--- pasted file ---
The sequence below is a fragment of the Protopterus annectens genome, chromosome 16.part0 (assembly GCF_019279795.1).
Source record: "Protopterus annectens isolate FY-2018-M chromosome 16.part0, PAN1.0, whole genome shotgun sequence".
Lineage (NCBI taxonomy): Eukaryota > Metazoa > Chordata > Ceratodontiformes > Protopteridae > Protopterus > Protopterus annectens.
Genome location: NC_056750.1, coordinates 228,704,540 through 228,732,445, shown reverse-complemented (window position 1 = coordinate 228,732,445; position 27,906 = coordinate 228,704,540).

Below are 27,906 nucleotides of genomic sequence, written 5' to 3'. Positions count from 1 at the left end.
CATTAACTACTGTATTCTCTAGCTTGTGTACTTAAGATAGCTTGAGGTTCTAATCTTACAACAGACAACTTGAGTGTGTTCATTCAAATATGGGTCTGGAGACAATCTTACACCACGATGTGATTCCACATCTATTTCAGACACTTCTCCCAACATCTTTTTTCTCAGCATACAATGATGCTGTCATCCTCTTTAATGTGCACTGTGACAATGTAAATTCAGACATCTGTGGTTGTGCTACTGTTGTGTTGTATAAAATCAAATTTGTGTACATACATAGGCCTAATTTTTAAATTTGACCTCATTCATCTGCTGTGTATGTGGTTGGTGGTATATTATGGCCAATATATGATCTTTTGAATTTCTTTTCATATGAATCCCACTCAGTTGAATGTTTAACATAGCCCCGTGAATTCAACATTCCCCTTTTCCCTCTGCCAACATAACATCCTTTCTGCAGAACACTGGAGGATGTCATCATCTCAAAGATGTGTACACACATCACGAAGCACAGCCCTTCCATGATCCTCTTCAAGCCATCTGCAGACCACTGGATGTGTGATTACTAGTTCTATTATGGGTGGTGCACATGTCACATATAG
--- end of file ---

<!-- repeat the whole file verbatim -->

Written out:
The sequence below is a fragment of the Protopterus annectens genome, chromosome 16.part0 (assembly GCF_019279795.1).
Source record: "Protopterus annectens isolate FY-2018-M chromosome 16.part0, PAN1.0, whole genome shotgun sequence".
Lineage (NCBI taxonomy): Eukaryota > Metazoa > Chordata > Ceratodontiformes > Protopteridae > Protopterus > Protopterus annectens.
Genome location: NC_056750.1, coordinates 228,704,540 through 228,732,445, shown reverse-complemented (window position 1 = coordinate 228,732,445; position 27,906 = coordinate 228,704,540).

Below are 27,906 nucleotides of genomic sequence, written 5' to 3'. Positions count from 1 at the left end.
CATTAACTACTGTATTCTCTAGCTTGTGTACTTAAGATAGCTTGAGGTTCTAATCTTACAACAGACAACTTGAGTGTGTTCATTCAAATATGGGTCTGGAGACAATCTTACACCACGATGTGATTCCACATCTATTTCAGACACTTCTCCCAACATCTTTTTTCTCAGCATACAATGATGCTGTCATCCTCTTTAATGTGCACTGTGACAATGTAAATTCAGACATCTGTGGTTGTGCTACTGTTGTGTTGTATAAAATCAAATTTGTGTACATACATAGGCCTAATTTTTAAATTTGACCTCATTCATCTGCTGTGTATGTGGTTGGTGGTATATTATGGCCAATATATGATCTTTTGAATTTCTTTTCATATGAATCCCACTCAGTTGAATGTTTAACATAGCCCCGTGAATTCAACATTCCCCTTTTCCCTCTGCCAACATAACATCCTTTCTGCAGAACACTGGAGGATGTCATCATCTCAAAGATGTGTACACACATCACGAAGCACAGCCCTTCCATGATCCTCTTCAAGCCATCTGCAGACCACTGGATGTGTGATTACTAGTTCTATTATGGGTGGTGCACATGTCACATATAG